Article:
5.2 Product innovations The dairyindustryoffers a wide range of products from raw milk to the specialist products aimed at special markets or consumers and offers ingredients to other industries. Consumers are rather conservative and cautious in accepting entirely new food products, and prefer to look for new benefits in more or less familiar products (Jongen and Meulenberg, 2005). Consequently, innovation is more successful in applying new technologies, or new products formulations, that fulfil consumer needs than in radically new products. This is reflected in the collected data (table 5.2). Innovation activities within thedairyindustry focus on finding new product varieties (45%) and applying new ingredients which add a new functionality (22%). This suggests that dairy companies in this research more often pursue a defensive or analytical, organisational strategy than a prospective strategy. Table 5.2 Product innovations Sub-category product innovation Number (%) New bacteria/spread 9 1,5 New properties of ingredients (way of use) 71 12,2 New ingredient (functionality) 129 22,2 New product variety 262 45,1 New final product 22 3,8 Packaging 88 15,1 Total Source: Own findings. 581 100,0 As the range ofdairy products is becoming wider, producers need to develop new ways to attract consumers, resulting in an increased importance of packaging innovation. Consumers demand not only healthy and tasty products but also convenient, complex, and creative solutions. Packaging partly fulfils those requirements, reflected as third most important sub-group between the product innovations with a share of 15% in total innovations (table 5.2). Hall (2007) reported the following on the current trends in new product development in thedairyindustry, as well as on the key trends in theindustry: 37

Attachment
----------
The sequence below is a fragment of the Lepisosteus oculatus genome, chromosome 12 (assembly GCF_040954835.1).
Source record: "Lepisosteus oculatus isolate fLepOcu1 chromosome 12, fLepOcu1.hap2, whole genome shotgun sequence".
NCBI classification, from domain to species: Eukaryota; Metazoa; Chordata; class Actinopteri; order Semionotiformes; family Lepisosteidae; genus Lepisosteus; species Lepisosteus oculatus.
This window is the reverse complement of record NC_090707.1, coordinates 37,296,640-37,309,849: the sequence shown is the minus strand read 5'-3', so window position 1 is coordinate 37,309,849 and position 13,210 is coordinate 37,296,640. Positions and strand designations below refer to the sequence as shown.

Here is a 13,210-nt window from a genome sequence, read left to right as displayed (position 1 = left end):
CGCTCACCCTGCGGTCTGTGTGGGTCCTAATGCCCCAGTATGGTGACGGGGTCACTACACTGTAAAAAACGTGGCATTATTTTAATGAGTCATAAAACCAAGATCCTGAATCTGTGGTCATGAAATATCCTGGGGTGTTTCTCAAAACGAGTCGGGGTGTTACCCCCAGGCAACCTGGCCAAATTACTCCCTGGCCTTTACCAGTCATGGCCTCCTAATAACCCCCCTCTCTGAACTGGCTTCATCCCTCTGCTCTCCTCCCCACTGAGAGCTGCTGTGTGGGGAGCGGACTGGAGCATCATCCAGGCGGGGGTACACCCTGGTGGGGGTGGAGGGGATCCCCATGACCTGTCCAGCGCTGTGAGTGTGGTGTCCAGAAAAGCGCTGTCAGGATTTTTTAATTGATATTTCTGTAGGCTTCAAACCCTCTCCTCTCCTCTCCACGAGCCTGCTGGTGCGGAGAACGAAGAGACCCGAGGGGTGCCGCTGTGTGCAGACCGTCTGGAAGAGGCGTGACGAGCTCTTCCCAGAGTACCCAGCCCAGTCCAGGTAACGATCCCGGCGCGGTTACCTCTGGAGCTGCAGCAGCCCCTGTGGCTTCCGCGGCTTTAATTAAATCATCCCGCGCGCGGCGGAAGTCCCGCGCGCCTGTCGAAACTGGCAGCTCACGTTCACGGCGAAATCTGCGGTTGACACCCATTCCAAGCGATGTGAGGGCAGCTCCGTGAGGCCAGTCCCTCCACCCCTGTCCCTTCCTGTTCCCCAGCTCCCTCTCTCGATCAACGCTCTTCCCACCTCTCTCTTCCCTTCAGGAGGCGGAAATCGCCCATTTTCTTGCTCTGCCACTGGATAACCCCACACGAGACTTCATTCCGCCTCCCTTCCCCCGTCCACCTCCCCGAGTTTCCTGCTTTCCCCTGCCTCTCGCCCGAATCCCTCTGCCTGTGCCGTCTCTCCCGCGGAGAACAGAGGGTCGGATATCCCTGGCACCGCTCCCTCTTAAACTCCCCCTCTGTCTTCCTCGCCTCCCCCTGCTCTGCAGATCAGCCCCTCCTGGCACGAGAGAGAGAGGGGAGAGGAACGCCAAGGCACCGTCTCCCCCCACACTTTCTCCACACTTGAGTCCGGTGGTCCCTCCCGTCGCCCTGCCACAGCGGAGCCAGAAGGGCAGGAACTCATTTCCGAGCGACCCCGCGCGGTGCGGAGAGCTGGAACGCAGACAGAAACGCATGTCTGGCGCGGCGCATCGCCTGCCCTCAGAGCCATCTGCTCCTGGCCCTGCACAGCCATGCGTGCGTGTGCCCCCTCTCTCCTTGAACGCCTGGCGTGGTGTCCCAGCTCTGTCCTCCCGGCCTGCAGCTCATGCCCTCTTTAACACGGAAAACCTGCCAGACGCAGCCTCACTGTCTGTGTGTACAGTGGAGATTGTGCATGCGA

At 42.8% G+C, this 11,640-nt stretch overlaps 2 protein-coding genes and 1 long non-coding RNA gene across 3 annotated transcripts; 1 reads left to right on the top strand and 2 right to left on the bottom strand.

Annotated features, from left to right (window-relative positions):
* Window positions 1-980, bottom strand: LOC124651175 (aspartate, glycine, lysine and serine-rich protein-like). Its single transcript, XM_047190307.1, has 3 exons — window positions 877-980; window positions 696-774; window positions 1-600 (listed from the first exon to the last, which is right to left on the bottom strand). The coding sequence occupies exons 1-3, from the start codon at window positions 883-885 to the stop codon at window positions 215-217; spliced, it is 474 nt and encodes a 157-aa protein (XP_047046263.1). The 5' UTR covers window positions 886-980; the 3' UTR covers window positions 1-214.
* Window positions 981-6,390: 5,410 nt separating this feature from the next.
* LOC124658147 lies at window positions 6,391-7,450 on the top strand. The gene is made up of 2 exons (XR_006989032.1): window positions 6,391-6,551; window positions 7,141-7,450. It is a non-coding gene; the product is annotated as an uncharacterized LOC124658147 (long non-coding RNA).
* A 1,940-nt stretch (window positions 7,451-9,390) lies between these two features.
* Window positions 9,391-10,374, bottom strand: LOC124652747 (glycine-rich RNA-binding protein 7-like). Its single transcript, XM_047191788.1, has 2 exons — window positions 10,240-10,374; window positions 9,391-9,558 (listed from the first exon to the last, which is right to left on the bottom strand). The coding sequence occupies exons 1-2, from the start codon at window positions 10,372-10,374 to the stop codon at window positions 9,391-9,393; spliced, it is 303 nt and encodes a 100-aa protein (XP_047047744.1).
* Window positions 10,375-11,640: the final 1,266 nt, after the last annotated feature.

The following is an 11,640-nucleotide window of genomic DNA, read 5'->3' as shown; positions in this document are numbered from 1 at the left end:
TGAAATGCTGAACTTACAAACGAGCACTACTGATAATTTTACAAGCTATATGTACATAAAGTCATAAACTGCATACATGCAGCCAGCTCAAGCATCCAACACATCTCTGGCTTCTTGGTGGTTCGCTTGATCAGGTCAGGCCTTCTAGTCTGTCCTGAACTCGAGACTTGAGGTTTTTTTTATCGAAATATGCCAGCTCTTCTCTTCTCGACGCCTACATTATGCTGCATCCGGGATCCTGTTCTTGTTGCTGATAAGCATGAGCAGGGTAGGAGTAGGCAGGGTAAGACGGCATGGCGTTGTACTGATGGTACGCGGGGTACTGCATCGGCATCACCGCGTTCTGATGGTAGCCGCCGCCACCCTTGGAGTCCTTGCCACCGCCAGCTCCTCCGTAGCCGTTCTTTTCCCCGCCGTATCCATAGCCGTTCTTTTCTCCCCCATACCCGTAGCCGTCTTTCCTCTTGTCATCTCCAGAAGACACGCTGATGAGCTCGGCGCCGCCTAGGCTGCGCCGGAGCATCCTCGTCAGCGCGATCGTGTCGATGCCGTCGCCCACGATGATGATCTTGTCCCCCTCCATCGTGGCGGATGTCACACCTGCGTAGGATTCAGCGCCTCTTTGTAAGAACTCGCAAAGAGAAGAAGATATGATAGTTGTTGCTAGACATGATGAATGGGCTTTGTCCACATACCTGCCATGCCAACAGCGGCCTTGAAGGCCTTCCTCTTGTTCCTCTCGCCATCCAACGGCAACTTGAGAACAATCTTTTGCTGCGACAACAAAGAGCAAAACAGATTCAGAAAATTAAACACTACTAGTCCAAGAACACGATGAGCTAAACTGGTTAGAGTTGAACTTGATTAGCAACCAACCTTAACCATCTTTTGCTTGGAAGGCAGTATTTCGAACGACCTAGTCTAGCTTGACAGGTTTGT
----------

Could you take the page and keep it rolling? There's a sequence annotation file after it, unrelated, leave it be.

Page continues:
38 - milk, non-dairy milk and yoghurt drinks had the largest share (one third) in product releases in 2006, more than other dairy categories; - new product development in milk concentrated on healthier milks addressing fat and cholesterol; organic milk with low fat varieties, new flavourings and single-serve products were also important; - for cheese the orientation of innovation was on health and convenience (functional cheese, individually wrapped portions, new blends, long-life packaging, table-ready packaging); - new yoghurt products comprise mainly new flavours (wintery flavours such as plum, cinnamon, American heritage flavours and exotic fruits); there is also intense competition to differentiate between health benefits; - the most innovative category of 2006 was margarine, butter and spreads with new flavourings, more convenient packaging, long-life and healthier butters; - strawberry remains the most common flavour, mango the fastest growing; - the role of functional foods is increasing, now that they have also become incorporated in more indulgent categories; the three key trends of ethical, health and indulgence are increasingly combined in one product; - emphasis on brain health is gaining momentum (omega-3); - 'natural' is an important trend for the future with lower tolerance for artificial preservatives, sweeteners and flavourings; - low-fat and wellbeing products are becoming an up-market trend; - premium trends are on the rise, particularly foods which have a strong regional or local identity; - gourmet is becoming a mass market with real gourmet producers introducing even more unusual flavourings (Italian/French cooking flavours such as truffles, spicy Indian or Hispanic flavours); - the convenience trend is likely to expand with several innovations in the area of portability, based on new technology that allows for extendend, unrefrigerated storage. 5.3 Process innovation Process innovation counts for 9% ofthe total observed innovations. Table 5.3 shows the occurrence ofthe two distinguished possibilities. New production technology seems dominant.